The engine is a metaphor that surrounds us, as present in the bodies of airplanes and cars as in the search engines used to access information daily, to the relentless grind of the systems of capital, the realities generated by these forces, and the possibility of the emergence of new realities when these systems fail. ‘the engine’ exposes the connections between how the virtual world informs material reality, the ways in which ideas formally explored through acts of simulation and modeling in gaming. The exhibition’s title alludes to ‘game engines’ which create the internal architecture of video games - are also applied to real-world circumstances. This solo show by Yuri Pattison at The Douglas Hyde Gallery comprises a series of newly commissioned artworks in an altering and immersive installation that spans across the two levels of Gallery.
At the centre is sun_set pro_vision (2020- 2021), an ongoing work which generates a sun simulation against an abstracted seascape in real time presented across five large video wall screens positioned on dexion1 support structures. The central screen is a top down view of the ocean, while the four surrounding screens present views from the angles “true” north, south, east, and west. The sun simulation recalls the multiple associations of sunsets and sunrises across histories - from longstanding pagan or religious rituals, to the dawning of a new age, often heralded in marketing campaigns. The seascape is illuminated by an accelerated version that matches the sun’s movement in Dublin. The image on each screen is rendered live by a game engine, with variations of every aspect - colours, waves, movement and atmospheric thickness - influenced by data fed from an environmental air quality monitor, called the uRADMonitor.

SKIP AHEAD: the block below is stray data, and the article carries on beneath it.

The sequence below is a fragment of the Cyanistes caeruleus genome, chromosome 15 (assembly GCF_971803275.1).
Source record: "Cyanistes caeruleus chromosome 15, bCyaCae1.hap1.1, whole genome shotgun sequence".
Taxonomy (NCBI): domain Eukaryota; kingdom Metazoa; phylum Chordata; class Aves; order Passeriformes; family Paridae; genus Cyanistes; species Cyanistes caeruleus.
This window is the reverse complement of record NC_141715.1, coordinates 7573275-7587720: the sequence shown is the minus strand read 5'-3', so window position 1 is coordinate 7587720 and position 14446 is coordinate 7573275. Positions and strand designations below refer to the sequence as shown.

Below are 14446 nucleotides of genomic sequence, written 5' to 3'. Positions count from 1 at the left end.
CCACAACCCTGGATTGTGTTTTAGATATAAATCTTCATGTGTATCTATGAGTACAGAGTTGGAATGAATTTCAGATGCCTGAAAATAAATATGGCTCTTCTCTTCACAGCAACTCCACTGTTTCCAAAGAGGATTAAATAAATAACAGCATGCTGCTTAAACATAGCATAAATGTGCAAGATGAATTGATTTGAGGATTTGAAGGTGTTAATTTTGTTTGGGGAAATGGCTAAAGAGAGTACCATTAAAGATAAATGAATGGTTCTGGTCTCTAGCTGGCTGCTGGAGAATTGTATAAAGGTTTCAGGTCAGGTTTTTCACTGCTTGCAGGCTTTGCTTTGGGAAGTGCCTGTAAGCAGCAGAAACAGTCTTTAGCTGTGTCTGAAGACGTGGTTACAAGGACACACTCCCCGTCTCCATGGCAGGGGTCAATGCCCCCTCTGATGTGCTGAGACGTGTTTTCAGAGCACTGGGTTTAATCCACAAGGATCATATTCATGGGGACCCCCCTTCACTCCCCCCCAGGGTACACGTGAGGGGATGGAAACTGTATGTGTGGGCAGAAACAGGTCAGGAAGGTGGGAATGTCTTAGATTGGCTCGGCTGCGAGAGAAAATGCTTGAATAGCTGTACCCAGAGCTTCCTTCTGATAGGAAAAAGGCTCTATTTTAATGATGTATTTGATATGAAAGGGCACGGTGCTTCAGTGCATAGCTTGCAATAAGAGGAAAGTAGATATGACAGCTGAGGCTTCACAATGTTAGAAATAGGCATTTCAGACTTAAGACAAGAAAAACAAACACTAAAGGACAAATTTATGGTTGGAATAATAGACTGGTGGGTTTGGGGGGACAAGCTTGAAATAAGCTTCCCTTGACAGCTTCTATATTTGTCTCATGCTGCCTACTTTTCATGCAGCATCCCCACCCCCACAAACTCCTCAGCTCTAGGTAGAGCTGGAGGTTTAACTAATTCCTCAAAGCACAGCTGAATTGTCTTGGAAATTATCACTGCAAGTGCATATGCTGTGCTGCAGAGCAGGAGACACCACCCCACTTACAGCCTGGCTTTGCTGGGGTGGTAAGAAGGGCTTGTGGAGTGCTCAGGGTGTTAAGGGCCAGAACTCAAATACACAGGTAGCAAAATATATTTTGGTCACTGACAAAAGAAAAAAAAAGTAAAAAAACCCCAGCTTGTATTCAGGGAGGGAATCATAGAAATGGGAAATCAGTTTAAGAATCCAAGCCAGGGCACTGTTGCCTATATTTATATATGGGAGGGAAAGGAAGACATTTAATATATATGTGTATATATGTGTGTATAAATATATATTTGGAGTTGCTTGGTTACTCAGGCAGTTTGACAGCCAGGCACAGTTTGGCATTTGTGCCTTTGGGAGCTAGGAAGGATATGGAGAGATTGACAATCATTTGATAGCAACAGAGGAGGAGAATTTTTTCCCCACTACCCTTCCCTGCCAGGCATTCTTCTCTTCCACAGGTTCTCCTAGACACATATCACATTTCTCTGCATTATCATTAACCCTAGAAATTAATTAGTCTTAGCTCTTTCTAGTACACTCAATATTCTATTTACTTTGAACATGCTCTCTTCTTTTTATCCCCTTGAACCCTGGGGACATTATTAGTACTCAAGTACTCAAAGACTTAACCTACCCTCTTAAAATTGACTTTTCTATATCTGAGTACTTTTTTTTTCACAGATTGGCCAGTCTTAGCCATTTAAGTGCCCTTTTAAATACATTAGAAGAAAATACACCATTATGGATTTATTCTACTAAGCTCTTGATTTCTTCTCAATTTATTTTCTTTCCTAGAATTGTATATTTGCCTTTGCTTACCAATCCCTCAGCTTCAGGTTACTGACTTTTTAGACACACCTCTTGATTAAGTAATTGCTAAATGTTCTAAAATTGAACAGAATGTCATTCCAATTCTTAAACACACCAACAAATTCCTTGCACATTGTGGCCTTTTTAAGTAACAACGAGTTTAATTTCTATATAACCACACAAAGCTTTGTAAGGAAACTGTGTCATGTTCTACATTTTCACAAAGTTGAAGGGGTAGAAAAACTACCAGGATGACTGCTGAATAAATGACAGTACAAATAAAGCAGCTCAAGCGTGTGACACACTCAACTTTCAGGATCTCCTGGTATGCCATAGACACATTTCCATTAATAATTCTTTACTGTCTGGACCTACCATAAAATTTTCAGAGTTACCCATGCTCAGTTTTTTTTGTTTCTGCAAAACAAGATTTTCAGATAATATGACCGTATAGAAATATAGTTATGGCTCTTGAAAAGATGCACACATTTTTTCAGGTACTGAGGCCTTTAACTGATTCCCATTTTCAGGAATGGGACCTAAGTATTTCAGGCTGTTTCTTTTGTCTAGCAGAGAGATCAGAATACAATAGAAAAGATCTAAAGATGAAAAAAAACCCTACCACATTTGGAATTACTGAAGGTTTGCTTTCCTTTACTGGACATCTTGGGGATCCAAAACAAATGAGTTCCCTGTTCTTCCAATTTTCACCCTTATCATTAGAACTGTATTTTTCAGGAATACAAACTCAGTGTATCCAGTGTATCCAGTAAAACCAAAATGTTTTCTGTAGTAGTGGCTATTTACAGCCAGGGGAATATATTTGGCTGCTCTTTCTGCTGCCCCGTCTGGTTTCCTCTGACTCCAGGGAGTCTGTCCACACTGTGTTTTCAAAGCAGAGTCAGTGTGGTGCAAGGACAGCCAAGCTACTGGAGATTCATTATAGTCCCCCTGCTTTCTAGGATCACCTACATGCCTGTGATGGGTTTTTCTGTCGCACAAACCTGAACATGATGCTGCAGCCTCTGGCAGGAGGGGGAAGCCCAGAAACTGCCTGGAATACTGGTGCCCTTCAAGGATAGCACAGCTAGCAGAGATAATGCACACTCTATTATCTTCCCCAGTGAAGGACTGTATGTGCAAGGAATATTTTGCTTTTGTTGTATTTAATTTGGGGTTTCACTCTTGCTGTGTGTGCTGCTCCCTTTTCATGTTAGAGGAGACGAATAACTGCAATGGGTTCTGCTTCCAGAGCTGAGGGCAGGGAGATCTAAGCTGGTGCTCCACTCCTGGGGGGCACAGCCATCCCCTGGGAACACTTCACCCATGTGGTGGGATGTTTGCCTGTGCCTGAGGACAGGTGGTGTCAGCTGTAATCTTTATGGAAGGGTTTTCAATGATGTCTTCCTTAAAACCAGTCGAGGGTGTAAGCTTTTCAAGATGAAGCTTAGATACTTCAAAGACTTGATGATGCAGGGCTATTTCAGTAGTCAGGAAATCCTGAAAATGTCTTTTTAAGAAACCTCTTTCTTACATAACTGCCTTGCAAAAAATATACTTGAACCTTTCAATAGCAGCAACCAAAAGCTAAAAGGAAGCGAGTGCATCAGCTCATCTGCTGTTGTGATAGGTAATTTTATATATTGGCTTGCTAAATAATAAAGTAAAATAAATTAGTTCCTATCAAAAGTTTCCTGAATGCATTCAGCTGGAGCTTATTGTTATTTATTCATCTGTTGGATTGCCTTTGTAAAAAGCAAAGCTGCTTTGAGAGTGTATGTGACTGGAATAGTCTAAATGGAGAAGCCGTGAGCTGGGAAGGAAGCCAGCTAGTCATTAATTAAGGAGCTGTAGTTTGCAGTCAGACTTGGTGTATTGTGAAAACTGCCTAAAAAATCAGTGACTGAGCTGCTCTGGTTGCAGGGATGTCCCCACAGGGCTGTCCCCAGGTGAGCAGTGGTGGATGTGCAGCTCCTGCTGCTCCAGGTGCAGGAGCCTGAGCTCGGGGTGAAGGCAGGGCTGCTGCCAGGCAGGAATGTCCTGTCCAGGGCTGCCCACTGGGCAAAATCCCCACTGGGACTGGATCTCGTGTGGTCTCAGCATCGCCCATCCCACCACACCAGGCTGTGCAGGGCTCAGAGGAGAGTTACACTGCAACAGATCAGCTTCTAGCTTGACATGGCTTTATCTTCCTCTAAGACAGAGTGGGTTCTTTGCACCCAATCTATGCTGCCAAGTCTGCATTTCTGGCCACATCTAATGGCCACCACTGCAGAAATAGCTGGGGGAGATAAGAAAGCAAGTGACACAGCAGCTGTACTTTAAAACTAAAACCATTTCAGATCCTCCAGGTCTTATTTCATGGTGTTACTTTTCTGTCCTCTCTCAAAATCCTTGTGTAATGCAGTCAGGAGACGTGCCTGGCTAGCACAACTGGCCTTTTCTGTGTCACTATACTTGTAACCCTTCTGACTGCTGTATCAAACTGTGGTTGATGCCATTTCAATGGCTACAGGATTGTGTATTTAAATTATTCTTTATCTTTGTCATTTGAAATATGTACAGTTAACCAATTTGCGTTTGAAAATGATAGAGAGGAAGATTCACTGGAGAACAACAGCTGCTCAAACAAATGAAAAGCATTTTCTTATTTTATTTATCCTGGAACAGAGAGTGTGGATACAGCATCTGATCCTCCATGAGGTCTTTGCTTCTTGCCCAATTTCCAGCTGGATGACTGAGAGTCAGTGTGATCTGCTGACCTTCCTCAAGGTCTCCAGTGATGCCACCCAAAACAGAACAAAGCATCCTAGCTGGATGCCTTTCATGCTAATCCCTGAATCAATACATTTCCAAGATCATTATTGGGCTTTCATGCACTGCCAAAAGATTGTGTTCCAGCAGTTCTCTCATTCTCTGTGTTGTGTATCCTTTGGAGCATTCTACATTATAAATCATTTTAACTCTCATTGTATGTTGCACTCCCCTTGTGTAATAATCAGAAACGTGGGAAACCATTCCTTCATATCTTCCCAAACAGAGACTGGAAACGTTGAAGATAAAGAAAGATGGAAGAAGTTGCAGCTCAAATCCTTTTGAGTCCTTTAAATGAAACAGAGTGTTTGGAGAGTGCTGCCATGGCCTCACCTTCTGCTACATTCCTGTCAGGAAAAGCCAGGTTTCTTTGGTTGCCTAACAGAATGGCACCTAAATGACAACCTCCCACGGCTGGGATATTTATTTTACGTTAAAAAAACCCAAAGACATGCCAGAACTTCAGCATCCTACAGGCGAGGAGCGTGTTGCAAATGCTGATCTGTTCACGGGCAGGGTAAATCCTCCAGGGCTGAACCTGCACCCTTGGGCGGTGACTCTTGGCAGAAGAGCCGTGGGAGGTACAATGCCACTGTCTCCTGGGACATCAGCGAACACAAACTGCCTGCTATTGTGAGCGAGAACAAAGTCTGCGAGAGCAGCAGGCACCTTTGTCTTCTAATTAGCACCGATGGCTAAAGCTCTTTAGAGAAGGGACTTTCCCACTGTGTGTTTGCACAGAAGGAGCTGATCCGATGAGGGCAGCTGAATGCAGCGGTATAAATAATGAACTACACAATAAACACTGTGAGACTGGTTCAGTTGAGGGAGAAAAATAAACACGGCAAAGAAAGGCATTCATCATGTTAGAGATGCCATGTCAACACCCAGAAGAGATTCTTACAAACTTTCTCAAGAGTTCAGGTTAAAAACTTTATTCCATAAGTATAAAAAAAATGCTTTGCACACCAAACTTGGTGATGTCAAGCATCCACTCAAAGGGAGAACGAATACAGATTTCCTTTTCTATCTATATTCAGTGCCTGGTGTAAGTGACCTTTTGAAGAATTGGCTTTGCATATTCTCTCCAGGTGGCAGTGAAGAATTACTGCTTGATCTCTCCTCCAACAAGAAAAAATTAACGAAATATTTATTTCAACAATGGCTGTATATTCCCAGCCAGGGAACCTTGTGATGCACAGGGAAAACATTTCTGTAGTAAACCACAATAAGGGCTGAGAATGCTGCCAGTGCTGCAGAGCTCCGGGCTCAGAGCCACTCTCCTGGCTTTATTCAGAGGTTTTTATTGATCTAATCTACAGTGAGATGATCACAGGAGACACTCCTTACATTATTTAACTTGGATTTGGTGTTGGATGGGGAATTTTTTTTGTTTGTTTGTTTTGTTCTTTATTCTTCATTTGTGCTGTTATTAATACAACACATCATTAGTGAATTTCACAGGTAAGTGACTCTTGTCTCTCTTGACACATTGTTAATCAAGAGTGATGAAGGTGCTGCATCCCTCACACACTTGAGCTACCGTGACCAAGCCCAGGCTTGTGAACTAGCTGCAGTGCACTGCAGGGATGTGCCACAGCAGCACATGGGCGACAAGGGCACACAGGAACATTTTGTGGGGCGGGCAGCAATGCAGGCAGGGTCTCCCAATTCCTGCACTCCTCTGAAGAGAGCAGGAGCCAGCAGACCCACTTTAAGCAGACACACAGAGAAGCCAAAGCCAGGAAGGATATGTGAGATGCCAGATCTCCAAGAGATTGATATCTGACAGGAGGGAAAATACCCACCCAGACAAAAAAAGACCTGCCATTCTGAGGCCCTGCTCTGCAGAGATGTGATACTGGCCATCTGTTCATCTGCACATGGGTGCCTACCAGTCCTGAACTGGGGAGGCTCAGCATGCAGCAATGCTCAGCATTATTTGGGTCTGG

This altering seascape is a modelled reality; mirroring, abstracting and heightening unseen aspects of the physical world. The greater the volume of carbon dioxide, micro-particles, radiation and other pollutants recorded within the uRADMonitor, the more spectacular a scene is rendered.
The everchanging rich violets and piercing yellows that can be displayed at any given moment recall the mesmerising and multi-instagrammed sunsets seen in heavily polluted metropolises around the world in recent years; the “beauty” of how polluted our world is becoming and how the infatuation with the new creates a collective blindness. Significantly, the title of the work, sun_set pro_vision refers to a known legal clause that specifies a particular law will cease to have effect on a specific date. ‘Sunsetting’ is a term often used in professional technology circles when a feature or website is phased out in software lifecycles. Both of these denominations lead us to envisage time as being ‘up’, and, in turn, towards the unsustainability of our modern world.